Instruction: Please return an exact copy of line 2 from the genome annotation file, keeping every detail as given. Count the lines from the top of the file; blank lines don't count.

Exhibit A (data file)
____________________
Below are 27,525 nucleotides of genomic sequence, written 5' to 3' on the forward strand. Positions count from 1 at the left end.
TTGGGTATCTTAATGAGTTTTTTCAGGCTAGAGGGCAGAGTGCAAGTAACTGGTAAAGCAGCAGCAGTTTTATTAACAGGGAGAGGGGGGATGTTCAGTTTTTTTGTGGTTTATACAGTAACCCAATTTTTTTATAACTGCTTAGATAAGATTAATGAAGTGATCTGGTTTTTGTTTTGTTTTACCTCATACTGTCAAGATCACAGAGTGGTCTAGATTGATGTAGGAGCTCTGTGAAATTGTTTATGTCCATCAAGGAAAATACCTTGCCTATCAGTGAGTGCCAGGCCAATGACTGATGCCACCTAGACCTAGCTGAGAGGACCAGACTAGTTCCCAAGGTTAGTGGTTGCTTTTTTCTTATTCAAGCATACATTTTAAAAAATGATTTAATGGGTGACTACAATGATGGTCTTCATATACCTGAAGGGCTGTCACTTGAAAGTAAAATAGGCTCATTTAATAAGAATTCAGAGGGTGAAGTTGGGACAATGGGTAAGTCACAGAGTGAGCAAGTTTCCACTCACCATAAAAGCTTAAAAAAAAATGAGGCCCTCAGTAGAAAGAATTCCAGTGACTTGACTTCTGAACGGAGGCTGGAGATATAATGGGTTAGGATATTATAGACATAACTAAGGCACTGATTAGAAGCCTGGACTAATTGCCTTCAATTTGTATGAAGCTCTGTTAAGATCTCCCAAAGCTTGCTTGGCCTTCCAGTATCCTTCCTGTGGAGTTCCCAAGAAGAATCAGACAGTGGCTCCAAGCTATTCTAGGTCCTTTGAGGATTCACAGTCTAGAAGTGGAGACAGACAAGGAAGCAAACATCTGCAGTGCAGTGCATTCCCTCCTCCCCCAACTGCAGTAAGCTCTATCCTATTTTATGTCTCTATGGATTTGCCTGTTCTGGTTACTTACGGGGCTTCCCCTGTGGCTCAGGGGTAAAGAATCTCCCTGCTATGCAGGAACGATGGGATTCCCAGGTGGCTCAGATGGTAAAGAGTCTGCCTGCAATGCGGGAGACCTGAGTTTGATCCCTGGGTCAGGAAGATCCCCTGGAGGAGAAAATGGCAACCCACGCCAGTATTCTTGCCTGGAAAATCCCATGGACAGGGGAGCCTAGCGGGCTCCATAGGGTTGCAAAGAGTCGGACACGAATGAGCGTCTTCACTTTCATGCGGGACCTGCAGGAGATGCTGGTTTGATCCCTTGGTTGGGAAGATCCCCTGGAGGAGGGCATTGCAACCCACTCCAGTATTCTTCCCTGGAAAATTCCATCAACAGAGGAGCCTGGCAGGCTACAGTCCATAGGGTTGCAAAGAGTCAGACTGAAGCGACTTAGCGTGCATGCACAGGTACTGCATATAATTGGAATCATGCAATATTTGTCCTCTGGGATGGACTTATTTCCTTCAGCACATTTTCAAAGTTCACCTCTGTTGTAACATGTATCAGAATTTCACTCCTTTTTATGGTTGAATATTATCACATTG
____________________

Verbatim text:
TTGGGTATCTTAATGAGTTTTTTCAGGCTAGAGGGCAGAGTGCAAGTAACTGGTAAAGCAGCAGCAGTTTTATTAACAGGGAGAGGGGGGATGTTCAGTTTTTTTGTGGTTTATACAGTAACCCAATTTTTTTATAACTGCTTAGATAAGATTAATGAAGTGATCTGGTTTTTGTTTTGTTTTACCTCATACTGTCAAGATCACAGAGTGGTCTAGATTGATGTAGGAGCTCTGTGAAATTGTTTATGTCCATCAAGGAAAATACCTTGCCTATCAGTGAGTGCCAGGCCAATGACTGATGCCACCTAGACCTAGCTGAGAGGACCAGACTAGTTCCCAAGGTTAGTGGTTGCTTTTTTCTTATTCAAGCATACATTTTAAAAAATGATTTAATGGGTGACTACAATGATGGTCTTCATATACCTGAAGGGCTGTCACTTGAAAGTAAAATAGGCTCATTTAATAAGAATTCAGAGGGTGAAGTTGGGACAATGGGTAAGTCACAGAGTGAGCAAGTTTCCACTCACCATAAAAGCTTAAAAAAAAATGAGGCCCTCAGTAGAAAGAATTCCAGTGACTTGACTTCTGAACGGAGGCTGGAGATATAATGGGTTAGGATATTATAGACATAACTAAGGCACTGATTAGAAGCCTGGACTAATTGCCTTCAATTTGTATGAAGCTCTGTTAAGATCTCCCAAAGCTTGCTTGGCCTTCCAGTATCCTTCCTGTGGAGTTCCCAAGAAGAATCAGACAGTGGCTCCAAGCTATTCTAGGTCCTTTGAGGATTCACAGTCTAGAAGTGGAGACAGACAAGGAAGCAAACATCTGCAGTGCAGTGCATTCCCTCCTCCCCCAACTGCAGTAAGCTCTATCCTATTTTATGTCTCTATGGATTTGCCTGTTCTGGTTACTTACGGGGCTTCCCCTGTGGCTCAGGGGTAAAGAATCTCCCTGCTATGCAGGAACGATGGGATTCCCAGGTGGCTCAGATGGTAAAGAGTCTGCCTGCAATGCGGGAGACCTGAGTTTGATCCCTGGGTCAGGAAGATCCCCTGGAGGAGAAAATGGCAACCCACGCCAGTATTCTTGCCTGGAAAATCCCATGGACAGGGGAGCCTAGCGGGCTCCATAGGGTTGCAAAGAGTCGGACACGAATGAGCGTCTTCACTTTCATGCGGGACCTGCAGGAGATGCTGGTTTGATCCCTTGGTTGGGAAGATCCCCTGGAGGAGGGCATTGCAACCCACTCCAGTATTCTTCCCTGGAAAATTCCATCAACAGAGGAGCCTGGCAGGCTACAGTCCATAGGGTTGCAAAGAGTCAGACTGAAGCGACTTAGCGTGCATGCACAGGTACTGCATATAATTGGAATCATGCAATATTTGTCCTCTGGGATGGACTTATTTCCTTCAGCACATTTTCAAAGTTCACCTCTGTTGTAACATGTATCAGAATTTCACTCCTTTTTATGGTTGAATATTATCACATTG